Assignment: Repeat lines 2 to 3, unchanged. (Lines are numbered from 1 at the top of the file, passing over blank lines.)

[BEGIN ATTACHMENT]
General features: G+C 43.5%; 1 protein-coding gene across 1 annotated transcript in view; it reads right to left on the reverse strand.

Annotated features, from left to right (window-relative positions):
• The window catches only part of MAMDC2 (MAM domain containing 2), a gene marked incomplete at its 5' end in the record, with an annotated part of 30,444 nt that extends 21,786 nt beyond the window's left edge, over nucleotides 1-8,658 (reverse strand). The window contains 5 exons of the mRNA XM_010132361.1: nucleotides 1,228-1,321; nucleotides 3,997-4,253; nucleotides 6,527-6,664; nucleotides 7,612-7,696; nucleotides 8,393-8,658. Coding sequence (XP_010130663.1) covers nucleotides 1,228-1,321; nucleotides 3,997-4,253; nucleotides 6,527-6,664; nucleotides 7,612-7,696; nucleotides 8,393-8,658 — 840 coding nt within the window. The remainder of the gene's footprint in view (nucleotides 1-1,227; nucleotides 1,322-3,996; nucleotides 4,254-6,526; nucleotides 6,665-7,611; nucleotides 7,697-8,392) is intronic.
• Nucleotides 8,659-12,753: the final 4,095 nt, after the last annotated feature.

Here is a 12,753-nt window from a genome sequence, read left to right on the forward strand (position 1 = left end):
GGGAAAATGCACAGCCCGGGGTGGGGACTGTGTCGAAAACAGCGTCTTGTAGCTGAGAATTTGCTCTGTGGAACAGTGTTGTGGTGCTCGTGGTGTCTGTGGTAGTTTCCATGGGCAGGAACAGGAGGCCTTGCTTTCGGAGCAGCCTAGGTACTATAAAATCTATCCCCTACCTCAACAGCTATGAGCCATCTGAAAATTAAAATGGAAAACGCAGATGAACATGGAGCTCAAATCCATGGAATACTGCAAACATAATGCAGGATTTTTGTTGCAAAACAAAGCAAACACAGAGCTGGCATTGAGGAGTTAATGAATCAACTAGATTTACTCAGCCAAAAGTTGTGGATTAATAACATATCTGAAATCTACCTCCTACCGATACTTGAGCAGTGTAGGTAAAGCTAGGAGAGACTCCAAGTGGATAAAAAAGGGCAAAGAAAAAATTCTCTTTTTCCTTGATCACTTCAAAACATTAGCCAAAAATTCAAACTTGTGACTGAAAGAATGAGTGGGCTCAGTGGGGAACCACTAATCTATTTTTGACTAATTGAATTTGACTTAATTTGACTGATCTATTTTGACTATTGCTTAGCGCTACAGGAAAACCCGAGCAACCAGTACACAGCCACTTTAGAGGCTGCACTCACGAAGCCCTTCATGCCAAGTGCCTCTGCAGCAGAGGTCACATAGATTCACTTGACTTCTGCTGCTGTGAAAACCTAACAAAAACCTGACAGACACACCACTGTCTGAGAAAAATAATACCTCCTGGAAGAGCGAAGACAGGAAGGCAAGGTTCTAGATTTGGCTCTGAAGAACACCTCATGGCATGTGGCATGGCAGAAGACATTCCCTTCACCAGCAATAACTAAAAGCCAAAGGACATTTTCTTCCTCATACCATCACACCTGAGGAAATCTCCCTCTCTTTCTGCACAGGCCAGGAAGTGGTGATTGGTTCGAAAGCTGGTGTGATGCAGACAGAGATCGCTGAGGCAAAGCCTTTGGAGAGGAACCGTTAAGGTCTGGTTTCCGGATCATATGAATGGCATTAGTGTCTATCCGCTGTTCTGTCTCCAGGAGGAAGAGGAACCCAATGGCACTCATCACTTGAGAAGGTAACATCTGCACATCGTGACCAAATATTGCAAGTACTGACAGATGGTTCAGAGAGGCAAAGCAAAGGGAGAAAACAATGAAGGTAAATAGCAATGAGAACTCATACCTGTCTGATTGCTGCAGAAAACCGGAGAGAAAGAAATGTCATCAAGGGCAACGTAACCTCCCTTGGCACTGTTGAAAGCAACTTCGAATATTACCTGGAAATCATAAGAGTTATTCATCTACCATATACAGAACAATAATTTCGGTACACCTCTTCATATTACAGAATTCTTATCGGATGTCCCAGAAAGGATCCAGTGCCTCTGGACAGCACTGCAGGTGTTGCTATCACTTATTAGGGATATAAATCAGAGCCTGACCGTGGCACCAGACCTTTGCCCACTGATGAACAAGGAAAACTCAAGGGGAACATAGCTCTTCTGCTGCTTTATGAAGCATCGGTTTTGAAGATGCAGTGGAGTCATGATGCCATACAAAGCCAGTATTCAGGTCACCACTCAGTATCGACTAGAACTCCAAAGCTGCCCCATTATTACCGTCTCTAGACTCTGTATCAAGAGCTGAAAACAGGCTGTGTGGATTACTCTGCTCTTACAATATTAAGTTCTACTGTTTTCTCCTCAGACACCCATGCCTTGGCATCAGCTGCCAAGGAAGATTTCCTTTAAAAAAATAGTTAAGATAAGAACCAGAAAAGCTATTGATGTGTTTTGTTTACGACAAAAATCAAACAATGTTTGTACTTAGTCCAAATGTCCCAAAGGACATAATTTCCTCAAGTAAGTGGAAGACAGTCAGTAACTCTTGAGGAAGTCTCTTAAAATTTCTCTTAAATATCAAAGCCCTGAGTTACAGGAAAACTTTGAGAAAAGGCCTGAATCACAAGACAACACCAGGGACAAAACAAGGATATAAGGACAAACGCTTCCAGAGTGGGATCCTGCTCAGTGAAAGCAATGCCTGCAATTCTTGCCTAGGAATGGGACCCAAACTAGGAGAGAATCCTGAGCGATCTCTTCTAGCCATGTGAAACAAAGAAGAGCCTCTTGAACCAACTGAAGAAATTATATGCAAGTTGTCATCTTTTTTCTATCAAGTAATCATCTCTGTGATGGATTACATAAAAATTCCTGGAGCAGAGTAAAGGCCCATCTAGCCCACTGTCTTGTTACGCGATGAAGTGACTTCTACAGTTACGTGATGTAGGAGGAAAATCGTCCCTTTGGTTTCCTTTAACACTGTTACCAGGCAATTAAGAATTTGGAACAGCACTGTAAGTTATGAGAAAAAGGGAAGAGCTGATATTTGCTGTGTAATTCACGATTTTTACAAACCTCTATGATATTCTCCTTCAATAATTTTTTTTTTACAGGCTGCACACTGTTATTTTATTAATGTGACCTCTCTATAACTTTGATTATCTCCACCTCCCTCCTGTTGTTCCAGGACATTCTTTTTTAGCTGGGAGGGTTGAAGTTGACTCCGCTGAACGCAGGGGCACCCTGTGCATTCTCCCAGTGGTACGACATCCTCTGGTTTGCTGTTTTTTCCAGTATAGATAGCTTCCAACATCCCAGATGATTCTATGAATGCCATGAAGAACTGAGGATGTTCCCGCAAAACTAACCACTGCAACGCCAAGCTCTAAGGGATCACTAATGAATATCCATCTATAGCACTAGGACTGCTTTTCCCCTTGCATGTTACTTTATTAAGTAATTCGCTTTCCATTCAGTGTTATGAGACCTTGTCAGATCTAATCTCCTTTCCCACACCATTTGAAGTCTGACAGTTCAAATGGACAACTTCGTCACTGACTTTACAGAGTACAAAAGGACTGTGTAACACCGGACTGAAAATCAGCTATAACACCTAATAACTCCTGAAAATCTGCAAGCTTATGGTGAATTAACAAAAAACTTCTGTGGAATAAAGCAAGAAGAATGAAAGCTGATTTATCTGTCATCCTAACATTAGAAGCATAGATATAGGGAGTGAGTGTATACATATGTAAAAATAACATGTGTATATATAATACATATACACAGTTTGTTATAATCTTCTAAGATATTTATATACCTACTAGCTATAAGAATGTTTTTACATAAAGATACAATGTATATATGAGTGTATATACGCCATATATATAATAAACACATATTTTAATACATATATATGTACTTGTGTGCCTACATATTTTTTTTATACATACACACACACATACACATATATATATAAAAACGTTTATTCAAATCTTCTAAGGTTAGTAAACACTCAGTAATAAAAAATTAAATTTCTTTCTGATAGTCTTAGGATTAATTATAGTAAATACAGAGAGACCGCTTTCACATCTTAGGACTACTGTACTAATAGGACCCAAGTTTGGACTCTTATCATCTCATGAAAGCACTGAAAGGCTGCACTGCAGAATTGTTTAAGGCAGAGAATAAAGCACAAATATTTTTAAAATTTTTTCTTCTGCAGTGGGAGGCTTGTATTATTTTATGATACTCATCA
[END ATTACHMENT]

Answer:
Annotated features, from left to right (window-relative positions):
• The window catches only part of MAMDC2 (MAM domain containing 2), a gene marked incomplete at its 5' end in the record, with an annotated part of 30,444 nt that extends 21,786 nt beyond the window's left edge, over nucleotides 1-8,658 (reverse strand). The window contains 5 exons of the mRNA XM_010132361.1: nucleotides 1,228-1,321; nucleotides 3,997-4,253; nucleotides 6,527-6,664; nucleotides 7,612-7,696; nucleotides 8,393-8,658. Coding sequence (XP_010130663.1) covers nucleotides 1,228-1,321; nucleotides 3,997-4,253; nucleotides 6,527-6,664; nucleotides 7,612-7,696; nucleotides 8,393-8,658 — 840 coding nt within the window. The remainder of the gene's footprint in view (nucleotides 1-1,227; nucleotides 1,322-3,996; nucleotides 4,254-6,526; nucleotides 6,665-7,611; nucleotides 7,697-8,392) is intronic.